“The new framework is supposed to ensure any government support for the sector will not delay the transition to renewables and are in compliance with the goals of the Paris Agreement to limit warming to 1.5 C. Implementing this commitment with integrity means there can be no further subsidies for new fossil fuel projects like the controversial LNG plants proposed in British Columbia. As our recent LNG report clearly indicated, LNG locks in emissions, locks up investment and locks out renewables.”
Marc-André Viau, director of government relations, Équiterre:
“The new guidelines on inefficient subsidies are an important first step to transition the oil and gas sector to clean and renewable energy. These kinds of government measures must help to propel the creation of new sustainable employment opportunities, particularly in communities where a great number of jobs are currently linked to fossil fuel development. Équiterre is concerned, however, about the exemptions granted in today’s announcement, particularly for the development of marginal technological solutions such as carbon capture and storage (CCUS) and hydrogen, which lock in future fossil fuel use. These are exit strategies on which the fossil fuel industry is banking heavily to maintain the status quo for their production. Taxpayers’ money should not be used to prop them up.”
Gretchen Fitzgerald, National Programs Director, Sierra Club Canada:
“Every dollar spent propping up fossil fuels robs us of safety – safety from wildfires and floods and the uncertainty that is a climate-changed world. Subsidies put money into the well padded pockets of oil and gas executives – who have already profited immensely from delaying action. Fossil subsidies waste money that should be spent on communities and renewable industries. Too many communities are paying the price of inaction in lives and damage while the solutions to climate change, such as wind, solar, energy efficiency and storage need more financial backing.”
Sven Biggs, Canadian Oil and Gas Program Director, Stand.earth:
“In a world on fire there is zero room for fossil fuel subsidies. So while today’s announcement from the Federal Government does contain some positive steps forward, it still fails to meet the urgency of the climate crisis. Most alarmingly it means taxpayers’ money will continue to be spent propping up the illusion that carbon capture and storage technology will allow the Canadian oil patch to continue to grow, while the forests of northern Alberta burn all around it.”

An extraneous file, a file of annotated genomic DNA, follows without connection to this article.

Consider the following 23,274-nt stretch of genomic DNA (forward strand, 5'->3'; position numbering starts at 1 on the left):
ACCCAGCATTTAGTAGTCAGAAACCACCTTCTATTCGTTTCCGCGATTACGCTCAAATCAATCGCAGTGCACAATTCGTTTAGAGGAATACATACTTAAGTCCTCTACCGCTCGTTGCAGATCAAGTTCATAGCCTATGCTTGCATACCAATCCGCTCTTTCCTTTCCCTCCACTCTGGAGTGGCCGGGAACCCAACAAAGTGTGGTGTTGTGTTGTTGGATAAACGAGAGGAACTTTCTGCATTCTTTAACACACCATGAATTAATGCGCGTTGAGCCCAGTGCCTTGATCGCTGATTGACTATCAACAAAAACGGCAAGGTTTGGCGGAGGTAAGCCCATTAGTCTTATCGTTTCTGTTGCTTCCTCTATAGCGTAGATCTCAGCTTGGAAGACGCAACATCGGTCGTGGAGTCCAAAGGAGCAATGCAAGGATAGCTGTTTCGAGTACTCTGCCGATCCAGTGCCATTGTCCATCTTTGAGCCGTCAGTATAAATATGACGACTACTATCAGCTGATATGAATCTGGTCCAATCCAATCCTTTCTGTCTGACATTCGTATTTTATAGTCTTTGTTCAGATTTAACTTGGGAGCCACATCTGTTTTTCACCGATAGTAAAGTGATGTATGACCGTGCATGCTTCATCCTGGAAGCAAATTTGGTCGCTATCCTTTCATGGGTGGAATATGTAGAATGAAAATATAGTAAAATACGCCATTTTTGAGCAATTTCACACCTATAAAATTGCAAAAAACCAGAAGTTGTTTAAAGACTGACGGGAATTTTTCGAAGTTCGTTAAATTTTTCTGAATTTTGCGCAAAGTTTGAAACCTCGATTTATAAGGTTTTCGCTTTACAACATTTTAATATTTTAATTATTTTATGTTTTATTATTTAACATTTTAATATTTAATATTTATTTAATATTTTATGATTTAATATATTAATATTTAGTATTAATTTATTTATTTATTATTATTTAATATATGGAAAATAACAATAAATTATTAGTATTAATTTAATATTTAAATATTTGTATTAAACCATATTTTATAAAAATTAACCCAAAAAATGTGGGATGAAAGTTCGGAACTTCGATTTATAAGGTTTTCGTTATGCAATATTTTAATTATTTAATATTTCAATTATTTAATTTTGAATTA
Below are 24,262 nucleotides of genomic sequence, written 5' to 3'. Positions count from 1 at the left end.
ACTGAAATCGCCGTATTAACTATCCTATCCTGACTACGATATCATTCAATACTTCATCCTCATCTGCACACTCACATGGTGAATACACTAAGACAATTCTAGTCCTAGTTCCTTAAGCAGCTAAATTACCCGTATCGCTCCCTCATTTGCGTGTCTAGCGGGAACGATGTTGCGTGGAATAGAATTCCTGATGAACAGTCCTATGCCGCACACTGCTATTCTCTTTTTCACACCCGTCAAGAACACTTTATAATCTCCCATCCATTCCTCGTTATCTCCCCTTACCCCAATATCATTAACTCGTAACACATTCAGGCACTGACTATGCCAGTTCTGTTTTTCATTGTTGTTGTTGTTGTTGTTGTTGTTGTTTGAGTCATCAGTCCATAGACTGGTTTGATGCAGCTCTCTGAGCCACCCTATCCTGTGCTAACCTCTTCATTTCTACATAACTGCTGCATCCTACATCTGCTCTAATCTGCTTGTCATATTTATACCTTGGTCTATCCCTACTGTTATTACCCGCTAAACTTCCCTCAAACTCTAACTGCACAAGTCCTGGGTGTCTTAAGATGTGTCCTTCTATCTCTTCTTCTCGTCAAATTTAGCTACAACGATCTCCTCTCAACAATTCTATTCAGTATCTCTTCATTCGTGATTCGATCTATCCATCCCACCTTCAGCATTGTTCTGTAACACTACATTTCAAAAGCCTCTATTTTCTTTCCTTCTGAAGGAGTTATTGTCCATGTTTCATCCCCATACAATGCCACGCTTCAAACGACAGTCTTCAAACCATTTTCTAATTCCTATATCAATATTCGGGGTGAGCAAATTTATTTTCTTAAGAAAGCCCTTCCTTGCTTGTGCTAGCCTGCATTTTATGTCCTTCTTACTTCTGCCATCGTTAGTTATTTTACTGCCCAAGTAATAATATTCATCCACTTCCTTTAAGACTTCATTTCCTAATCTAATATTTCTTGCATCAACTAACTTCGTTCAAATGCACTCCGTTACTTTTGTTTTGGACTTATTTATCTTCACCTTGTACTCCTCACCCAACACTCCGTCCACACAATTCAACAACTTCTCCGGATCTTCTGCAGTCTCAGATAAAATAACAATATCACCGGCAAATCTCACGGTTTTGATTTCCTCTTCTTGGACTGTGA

Melanie Snow, Legislative Affairs Specialist, Ecojustice:
“Eliminating inefficient fossil fuel subsidies and focusing on clean energy is but one important step toward what is really required, a complete and transformative move away from a fossil-fuel based economy. However, the continued subsidization of production processes — even where abated — is inconsistent with what is required in the face of climate emergency. Carbon capture, utilization, and storage is a false solution that does more to prolong the economic viability of fossil fuel production than anything else. The world is on fire, and we need political leaders to step up to the plate and do everything they can to deliver on the promise of a net-zero future.”
Keith Stewart, senior energy strategist with Greenpeace Canada:
“While we are pleased to see that some taxpayer support for oil and gas companies is being eliminated, we’d like to remind the federal government that there are no ‘efficient’ subsidies for fossil fuels in an era of both record-breaking climate disasters and oil industry profits, and especially not for unproven technologies like carbon capture. Given Canada’s record, the commitment to end public finance for the fossil fuel sector is significant and we will continue to push for rapid and ambitious action on this file. Under no condition should the federal government cave to the industry lobby for new subsidies, including those for fossil gas export projects under the guise of phony credits.”
Dr. Claudel Pétrin-Desrosiers, President, Association québécoise des médecins pour l’environnement (AQME):
“While we are experiencing an exceptionally intense year in terms of extreme climatic events (heat, forest fires, flooding following very heavy rainfall), we doctors are also answering more and more questions related to human health, which obviously suffers from these phenomena. It would be inconceivable today for the medical community to finance tobacco companies, but it’s also inconceivable for the government to invest in fossil fuels when we need, more than ever, to change course and transform our ways of doing things and living now. Today’s announcement is encouraging, but also insufficient, as we remain worried about the exceptions granted, which are likely to slow down the necessary pace while maintaining mirages and wait-and-see attitude around ineffective solutions.”
Dr. Melissa Lem, President, Canadian Association of Physicians for the Environment:
“As healthcare workers and communities across Canada reel from the health effects of wildfires, smoke and extreme flooding this summer, the announcement of this new framework and guidelines to phase out inefficient fossil fuel subsidies could not have come at a better time. However, loopholes that allow for ongoing expansion of fossil fuel infrastructure threaten their ability to achieve the task at hand. We must accelerate fossil fuel phaseout further and faster through policy and implementation to ensure our right to a safe, healthy and liveable future.”